More sinister propaganda on the New York Times op-ed page March 16, this time from Russell L. Schweickart, a former Apollo astronaut and chairman of the B612 Foundation, “which promotes efforts to alter the orbits of asteroids.” Entitled “The Sky is Falling. Really.,” the piece warns that there is a one-in-45,000 chance (gasp!) that an 850-foot asteroid called Apophis could collide with the Earth “with catastrophic consequences” on April 13, 2036. As we have noted before, these supposed efforts to save the Earth from rogue asteroids are really a transparent ploy to find a new rationale for nuclear weapons in the post-Cold War era. It seems to us nuclear weapons have far greater potential to destroy the planet than a rogue asteroid. Talk about creating what you fear!
This is part of a disturbing trend. On February 20, Carolyn Porco, leader of the Imaging Science Team on the Cassini mission, had a Times op-ed, “At Long, Long Last, NASA Goes Deep,” which argued for manned inter-planetary space flight on giant rockets like the Saturn V, which was abandoned by NASA in favor of the Space Shuttles after the Apollo program. Ironically, in an effort to appeal to touchy-feely liberals, Porco writes of her envisioned thurst to colonize the heavens:
This won’t be a space race so much as a global exodus undertaken by an international community. And peaceful cooperation among nations, as a tangible means to build strong lasting international partnerships and defuse tensions and conflicts in the future, will be a welcome result.
Bunk. Even in its most benign guise, space colonization will mean a race for interplanetary resource exploitation—which, if you note, has had a habit of sparking wars down here on Earth. It would also mean exporting throughout the solar system the ethic of wring-it-dry-and-move-on exploitation that has made such a mess of our home planet—the ultimate manifestation of industrial nomadism.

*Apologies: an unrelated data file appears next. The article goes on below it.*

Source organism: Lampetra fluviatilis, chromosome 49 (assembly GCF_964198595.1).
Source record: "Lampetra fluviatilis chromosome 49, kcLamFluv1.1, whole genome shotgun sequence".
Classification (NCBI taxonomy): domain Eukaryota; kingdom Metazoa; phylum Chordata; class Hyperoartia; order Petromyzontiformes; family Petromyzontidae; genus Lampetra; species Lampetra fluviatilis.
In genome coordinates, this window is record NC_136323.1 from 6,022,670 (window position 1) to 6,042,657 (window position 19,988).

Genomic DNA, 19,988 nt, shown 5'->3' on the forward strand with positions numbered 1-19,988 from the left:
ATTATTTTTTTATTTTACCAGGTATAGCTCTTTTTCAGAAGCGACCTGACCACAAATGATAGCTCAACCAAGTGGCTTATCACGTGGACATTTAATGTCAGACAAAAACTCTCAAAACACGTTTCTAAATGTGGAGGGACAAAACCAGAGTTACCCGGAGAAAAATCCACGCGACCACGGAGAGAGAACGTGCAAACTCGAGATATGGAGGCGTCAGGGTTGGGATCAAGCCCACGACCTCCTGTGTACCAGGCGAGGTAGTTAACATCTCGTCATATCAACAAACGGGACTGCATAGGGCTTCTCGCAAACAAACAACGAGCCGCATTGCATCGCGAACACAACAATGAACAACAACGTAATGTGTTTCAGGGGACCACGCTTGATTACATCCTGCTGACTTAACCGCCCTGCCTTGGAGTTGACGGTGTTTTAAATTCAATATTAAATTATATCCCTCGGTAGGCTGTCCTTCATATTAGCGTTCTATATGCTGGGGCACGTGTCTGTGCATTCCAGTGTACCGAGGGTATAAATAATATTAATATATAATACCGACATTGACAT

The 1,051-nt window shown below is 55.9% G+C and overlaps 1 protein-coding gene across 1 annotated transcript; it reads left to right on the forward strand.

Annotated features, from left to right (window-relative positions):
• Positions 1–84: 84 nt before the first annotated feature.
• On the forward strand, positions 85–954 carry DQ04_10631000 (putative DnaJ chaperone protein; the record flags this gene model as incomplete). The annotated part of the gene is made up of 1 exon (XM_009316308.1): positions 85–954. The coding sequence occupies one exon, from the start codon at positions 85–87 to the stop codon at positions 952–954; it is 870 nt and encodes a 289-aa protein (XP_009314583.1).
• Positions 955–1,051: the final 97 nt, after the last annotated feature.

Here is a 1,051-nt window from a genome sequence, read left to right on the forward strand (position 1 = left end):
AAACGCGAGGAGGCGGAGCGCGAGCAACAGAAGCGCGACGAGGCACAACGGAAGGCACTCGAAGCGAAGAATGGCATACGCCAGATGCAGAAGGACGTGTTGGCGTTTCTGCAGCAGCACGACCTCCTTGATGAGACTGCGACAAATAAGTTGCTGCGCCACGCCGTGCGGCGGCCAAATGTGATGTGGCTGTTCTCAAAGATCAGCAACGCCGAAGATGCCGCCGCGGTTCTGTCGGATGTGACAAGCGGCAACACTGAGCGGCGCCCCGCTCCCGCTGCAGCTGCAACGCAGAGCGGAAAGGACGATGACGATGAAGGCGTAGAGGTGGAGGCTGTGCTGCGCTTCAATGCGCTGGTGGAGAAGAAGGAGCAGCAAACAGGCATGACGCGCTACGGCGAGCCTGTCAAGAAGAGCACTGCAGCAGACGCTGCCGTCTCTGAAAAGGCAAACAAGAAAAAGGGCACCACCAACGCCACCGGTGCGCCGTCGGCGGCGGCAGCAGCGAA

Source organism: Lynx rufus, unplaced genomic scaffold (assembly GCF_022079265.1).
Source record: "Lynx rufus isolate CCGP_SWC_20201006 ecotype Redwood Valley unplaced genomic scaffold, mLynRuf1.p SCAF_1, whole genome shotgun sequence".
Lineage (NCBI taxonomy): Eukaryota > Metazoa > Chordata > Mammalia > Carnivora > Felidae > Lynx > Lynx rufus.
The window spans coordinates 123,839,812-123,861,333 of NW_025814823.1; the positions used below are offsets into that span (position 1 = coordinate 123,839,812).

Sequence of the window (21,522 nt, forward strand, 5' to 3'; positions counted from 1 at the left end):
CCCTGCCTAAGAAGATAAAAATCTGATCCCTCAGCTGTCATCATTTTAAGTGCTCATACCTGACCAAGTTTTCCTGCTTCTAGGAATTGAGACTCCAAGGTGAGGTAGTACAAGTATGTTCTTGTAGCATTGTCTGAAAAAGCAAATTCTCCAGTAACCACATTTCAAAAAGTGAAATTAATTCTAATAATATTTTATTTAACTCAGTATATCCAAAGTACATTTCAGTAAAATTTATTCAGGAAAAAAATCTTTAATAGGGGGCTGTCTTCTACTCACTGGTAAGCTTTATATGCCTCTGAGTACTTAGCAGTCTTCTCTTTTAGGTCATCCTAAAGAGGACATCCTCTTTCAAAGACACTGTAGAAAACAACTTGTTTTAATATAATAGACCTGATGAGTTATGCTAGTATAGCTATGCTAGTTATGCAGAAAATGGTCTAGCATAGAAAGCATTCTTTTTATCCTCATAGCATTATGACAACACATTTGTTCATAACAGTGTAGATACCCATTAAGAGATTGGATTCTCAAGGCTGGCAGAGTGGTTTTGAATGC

But the chaos and resource-depletion down here on terra firma may serve as a break on space imperialism, rather than an impetus for it. Our reader and fellow space-skeptic Robbie Liben—a veteran of the National Science Foundation base at McMurdo Sound, Antarctica—writes:
I take comfort that there is probably not much future for space travel… Our comforts in Antarctica blind us to just how precarious that existence is. The space program, like the Antarctic program, is predicated on abundant, cheap oil. As soon as that changes, these remote outposts will cease to exist. And it can happen fast. Recall that there was a Russian cosmonaut in space when the Soviet Union collapsed. It took the folks on the ground quite a long time to get the wherewithal to get him back. Imagine colonies of hundreds or thousands on the moon or Mars stranded by events here. The edge is always closer than it seems.
See our last post on the space geeks.